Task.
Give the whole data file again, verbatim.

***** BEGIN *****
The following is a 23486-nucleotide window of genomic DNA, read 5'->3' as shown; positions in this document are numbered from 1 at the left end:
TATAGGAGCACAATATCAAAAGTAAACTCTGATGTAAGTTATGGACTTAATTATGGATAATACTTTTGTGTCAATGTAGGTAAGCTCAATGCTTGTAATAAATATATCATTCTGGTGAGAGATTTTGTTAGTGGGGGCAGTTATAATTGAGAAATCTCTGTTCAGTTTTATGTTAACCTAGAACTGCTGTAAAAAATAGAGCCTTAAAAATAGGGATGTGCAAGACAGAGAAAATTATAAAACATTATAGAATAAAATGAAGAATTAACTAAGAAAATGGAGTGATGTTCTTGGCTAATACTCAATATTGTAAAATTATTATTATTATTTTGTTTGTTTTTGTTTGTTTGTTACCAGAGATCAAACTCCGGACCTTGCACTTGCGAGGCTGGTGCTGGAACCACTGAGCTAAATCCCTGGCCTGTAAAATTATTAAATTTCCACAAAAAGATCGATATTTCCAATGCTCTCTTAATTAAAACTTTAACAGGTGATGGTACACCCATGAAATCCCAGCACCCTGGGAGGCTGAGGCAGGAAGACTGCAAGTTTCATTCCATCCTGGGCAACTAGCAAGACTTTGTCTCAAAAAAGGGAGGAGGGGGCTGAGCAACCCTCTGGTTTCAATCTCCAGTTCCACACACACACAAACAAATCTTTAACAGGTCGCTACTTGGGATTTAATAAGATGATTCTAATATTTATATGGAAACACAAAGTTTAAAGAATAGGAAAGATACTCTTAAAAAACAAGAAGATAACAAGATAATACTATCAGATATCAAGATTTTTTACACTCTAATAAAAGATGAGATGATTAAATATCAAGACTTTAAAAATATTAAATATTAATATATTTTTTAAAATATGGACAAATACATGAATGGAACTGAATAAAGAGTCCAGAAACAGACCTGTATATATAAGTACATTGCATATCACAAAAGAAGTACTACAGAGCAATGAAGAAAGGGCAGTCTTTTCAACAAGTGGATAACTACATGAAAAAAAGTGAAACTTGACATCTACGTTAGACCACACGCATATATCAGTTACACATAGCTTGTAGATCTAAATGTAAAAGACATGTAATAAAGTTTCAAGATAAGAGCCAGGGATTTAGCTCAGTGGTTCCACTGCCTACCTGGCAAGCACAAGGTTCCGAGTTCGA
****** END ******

The following is a 23486-nucleotide window of genomic DNA, read 5'->3' as shown; positions in this document are numbered from 1 at the left end:
TATAGGAGCACAATATCAAAAGTAAACTCTGATGTAAGTTATGGACTTAATTATGGATAATACTTTTGTGTCAATGTAGGTAAGCTCAATGCTTGTAATAAATATATCATTCTGGTGAGAGATTTTGTTAGTGGGGGCAGTTATAATTGAGAAATCTCTGTTCAGTTTTATGTTAACCTAGAACTGCTGTAAAAAATAGAGCCTTAAAAATAGGGATGTGCAAGACAGAGAAAATTATAAAACATTATAGAATAAAATGAAGAATTAACTAAGAAAATGGAGTGATGTTCTTGGCTAATACTCAATATTGTAAAATTATTATTATTATTTTGTTTGTTTTTGTTTGTTTGTTACCAGAGATCAAACTCCGGACCTTGCACTTGCGAGGCTGGTGCTGGAACCACTGAGCTAAATCCCTGGCCTGTAAAATTATTAAATTTCCACAAAAAGATCGATATTTCCAATGCTCTCTTAATTAAAACTTTAACAGGTGATGGTACACCCATGAAATCCCAGCACCCTGGGAGGCTGAGGCAGGAAGACTGCAAGTTTCATTCCATCCTGGGCAACTAGCAAGACTTTGTCTCAAAAAAGGGAGGAGGGGGCTGAGCAACCCTCTGGTTTCAATCTCCAGTTCCACACACACACAAACAAATCTTTAACAGGTCGCTACTTGGGATTTAATAAGATGATTCTAATATTTATATGGAAACACAAAGTTTAAAGAATAGGAAAGATACTCTTAAAAAACAAGAAGATAACAAGATAATACTATCAGATATCAAGATTTTTTACACTCTAATAAAAGATGAGATGATTAAATATCAAGACTTTAAAAATATTAAATATTAATATATTTTTTAAAATATGGACAAATACATGAATGGAACTGAATAAAGAGTCCAGAAACAGACCTGTATATATAAGTACATTGCATATCACAAAAGAAGTACTACAGAGCAATGAAGAAAGGGCAGTCTTTTCAACAAGTGGATAACTACATGAAAAAAAGTGAAACTTGACATCTACGTTAGACCACACGCATATATCAGTTACACATAGCTTGTAGATCTAAATGTAAAAGACATGTAATAAAGTTTCAAGATAAGAGCCAGGGATTTAGCTCAGTGGTTCCACTGCCTACCTGGCAAGCACAAGGTTCCGAGTTCGA